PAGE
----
How much RAM is needed for a computer?

How much RAM is needed for a computer?

Discussion in 'General Discussion' started by Maria Marketing, Sep 25, 2016.

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  1. Maria Marketing

    Maria Marketing Active Member

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    Does anyone know how much RAM is good for a computer to run well? I am trying to decide between a MAC and a PC that I have that will be my main computer. Both seem to run about the same but they seem a little slow to me.

    They both have 4gb of RAM I think and I don't know if adding more will help them run better. Is there a certain amount that will be best and make them run better and faster?
     
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  2. Muzzamil

    Muzzamil Active Member

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    4 GB of RAM is good if you are going to be doing regular stuff such as browsing the web, streaming/making videos, and running software that require less hard drive. You would only need RAM of 8 GB and above if you are a heavy gamer and/or run multiple virtual machines.
     
  3. TCoder

    TCoder Member

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    I personally wouldn't use a machine with less than 16 GB's of Ram. But Stick with at least 8. More importantly, I think you should focus on the disk speed.
     
  4. Maria Marketing

    Maria Marketing Active Member

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    Thanks, I would only be doing things like web surfing and things for marketing like social media things and other stuff related to that. I do not do gaming or anything like that. Sometime a spreadsheet but just small stuff.

    If I add more then it might not do any good or make it faster?
     
  5. Maria Marketing

    Maria Marketing Active Member

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    Thanks. When you say disk speed are you meaning the hard drive? Sorry if this seems basic stuff but I just do not know enough about these things.
     
  6. XBTZ

    XBTZ New Member

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    With ram, it really depends what you are using it for, and what other types of equipment you ahve in your computer. It is usually safer though to go with more ram because you never know what you will end up using the computer for. What are the specs for your computer?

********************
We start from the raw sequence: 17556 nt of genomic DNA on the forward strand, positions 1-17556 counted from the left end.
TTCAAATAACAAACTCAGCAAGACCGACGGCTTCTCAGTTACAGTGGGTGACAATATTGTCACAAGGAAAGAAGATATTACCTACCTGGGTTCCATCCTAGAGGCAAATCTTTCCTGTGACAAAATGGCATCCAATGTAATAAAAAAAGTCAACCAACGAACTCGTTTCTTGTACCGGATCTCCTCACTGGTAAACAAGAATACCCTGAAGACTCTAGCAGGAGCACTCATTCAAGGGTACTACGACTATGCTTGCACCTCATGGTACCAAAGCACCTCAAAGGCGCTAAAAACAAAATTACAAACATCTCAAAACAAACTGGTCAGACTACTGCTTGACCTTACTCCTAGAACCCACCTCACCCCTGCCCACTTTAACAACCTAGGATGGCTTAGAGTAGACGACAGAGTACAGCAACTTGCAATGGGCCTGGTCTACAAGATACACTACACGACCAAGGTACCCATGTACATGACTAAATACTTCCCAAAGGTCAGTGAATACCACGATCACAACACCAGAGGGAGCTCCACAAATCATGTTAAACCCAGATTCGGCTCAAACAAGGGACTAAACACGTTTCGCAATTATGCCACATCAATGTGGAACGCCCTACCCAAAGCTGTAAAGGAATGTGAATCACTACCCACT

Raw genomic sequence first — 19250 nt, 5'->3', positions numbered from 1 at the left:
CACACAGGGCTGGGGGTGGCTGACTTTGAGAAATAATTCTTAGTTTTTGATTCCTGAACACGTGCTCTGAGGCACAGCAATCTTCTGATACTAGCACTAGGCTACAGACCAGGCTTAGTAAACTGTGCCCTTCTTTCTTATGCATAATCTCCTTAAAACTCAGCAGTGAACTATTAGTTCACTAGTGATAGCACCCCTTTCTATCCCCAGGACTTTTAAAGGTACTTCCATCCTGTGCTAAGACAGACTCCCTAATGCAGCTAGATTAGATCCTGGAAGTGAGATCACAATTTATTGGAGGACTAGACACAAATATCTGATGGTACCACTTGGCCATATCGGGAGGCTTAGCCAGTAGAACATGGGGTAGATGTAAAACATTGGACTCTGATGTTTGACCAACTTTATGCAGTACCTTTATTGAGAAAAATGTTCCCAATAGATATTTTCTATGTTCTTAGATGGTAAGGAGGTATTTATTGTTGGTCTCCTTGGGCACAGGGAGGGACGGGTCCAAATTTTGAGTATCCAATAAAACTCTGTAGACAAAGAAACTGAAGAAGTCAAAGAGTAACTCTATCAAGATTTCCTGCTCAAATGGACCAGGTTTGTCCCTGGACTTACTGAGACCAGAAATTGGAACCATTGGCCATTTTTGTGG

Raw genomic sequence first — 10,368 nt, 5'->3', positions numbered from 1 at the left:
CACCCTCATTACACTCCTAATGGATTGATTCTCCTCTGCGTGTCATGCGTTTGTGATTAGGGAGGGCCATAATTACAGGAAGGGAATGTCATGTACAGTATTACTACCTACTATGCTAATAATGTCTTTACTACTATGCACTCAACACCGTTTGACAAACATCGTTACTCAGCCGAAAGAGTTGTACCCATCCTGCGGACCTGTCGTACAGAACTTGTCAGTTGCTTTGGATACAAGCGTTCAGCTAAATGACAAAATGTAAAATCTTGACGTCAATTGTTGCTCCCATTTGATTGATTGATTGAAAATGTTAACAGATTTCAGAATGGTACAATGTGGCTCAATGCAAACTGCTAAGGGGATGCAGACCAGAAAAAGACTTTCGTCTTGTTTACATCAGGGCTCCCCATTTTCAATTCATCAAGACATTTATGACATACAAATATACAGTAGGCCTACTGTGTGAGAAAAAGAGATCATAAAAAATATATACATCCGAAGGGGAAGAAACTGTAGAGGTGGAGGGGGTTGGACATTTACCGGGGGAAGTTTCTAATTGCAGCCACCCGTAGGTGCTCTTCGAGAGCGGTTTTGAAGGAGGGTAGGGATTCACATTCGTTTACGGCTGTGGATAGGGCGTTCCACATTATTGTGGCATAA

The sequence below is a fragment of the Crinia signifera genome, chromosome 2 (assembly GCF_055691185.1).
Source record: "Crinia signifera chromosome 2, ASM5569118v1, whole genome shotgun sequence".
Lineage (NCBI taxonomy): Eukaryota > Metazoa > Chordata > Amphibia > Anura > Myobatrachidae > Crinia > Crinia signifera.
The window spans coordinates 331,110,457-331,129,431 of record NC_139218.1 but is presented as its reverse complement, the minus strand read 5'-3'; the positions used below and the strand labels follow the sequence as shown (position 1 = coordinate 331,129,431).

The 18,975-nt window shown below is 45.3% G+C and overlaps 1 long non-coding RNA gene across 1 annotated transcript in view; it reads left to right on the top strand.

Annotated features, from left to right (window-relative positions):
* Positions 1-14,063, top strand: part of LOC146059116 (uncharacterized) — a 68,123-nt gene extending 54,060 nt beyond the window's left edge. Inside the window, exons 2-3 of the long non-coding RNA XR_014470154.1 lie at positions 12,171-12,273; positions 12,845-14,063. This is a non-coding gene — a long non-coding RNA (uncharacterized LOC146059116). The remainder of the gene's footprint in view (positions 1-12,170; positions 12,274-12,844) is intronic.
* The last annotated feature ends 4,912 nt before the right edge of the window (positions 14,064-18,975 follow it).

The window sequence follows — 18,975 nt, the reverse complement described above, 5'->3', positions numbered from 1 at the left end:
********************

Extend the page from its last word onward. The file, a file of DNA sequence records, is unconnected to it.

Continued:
7. ProfMike

    ProfMike Active Member

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    Hi Maria,

    One of the most cost effective ways to increase computer speed is by adding additional RAM. The cost of RAM is so low at the current time that other than changing the CPU, and that can be cost prohibitive, it is the most effective way to increase the performance of a PC.

    When your system loads it looks at the available RAM and makes a determination as to how much RAM can be dedicated to store the the software being loaded. This includes parts of the OS and the actual applications that are being loaded as well. The more software, or portions thereof, that are loaded into RAM, the quicker the PC will respond to commands. The actual formula used to make this calculation can get complex because it is based on a variety of things. CPU clocking speed, number of available threads, available RAM, whether it is a 32 or 64 bit bus, shadow RAM, etc. But rest assured that the amount of physical RAM available is a key component in that determination.

    With the current processors and the types of software being developed in the 64 bit bus line, 4GB of RAM is a an absolute minimum amount to run many applications, and at that configuration, your systems will run slow. With that configuration the applications are constantly swapping out what is stored in RAM with what is needed in RAM to access the software. This is swap files come into play in the execution of software. You may have read or heard about swap files as you were learning about PC's this is the type of information they are talking about.

    I have to disagree with Muzzamil on one point he made. If you are working with video and making your own videos, 4GB of RAM would make that process extremely slow, in fact the software that I use to produce the training videos will not even run with less than 16GB of RAM. When you are compressing video into an MP4 format, and that is the recommended format for all web video, it is very process intensive and requires a tremendous amount of CPU speed and RAM.

    On the disk speed that was mentioned. Most mechanical drives now are 7200 RPM drives, that is pretty much the standard. I have done a bunch of studies with my college classes and believe it or not, there is negligible difference in the read / write access between 5400 and 7200 speed drives. The drives reads and writes are more synchronized to the BUS speeds then the physical drive speeds.

    If you really want a speed boost, go with an increase in RAM, as much as you can afford, and swap the physical hard drive with an SSD drive. That will show a very noticeable increase in performance. SSD's are becoming very affordable now and extremely fast.

    Now on the hardware. Depending upon the MAC you have upgrading the MAC itself can be a challenge. Apple has never made it easy to upgrade their iMacs. I own two, a 27" iMac Retina 5K, and a 21.5 and have upgraded both but they take some special tools and you really need to be careful when you remove the front class.

    I hope this helps.

    If you have any questions let me know. There are some really good tools out there to clone the drives if you decide to upgrade to an SSD and if you go with upgrading the Windows system, adding RAM and a replacement drive is rather simple.
     
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  8. Ben

    Ben Active Member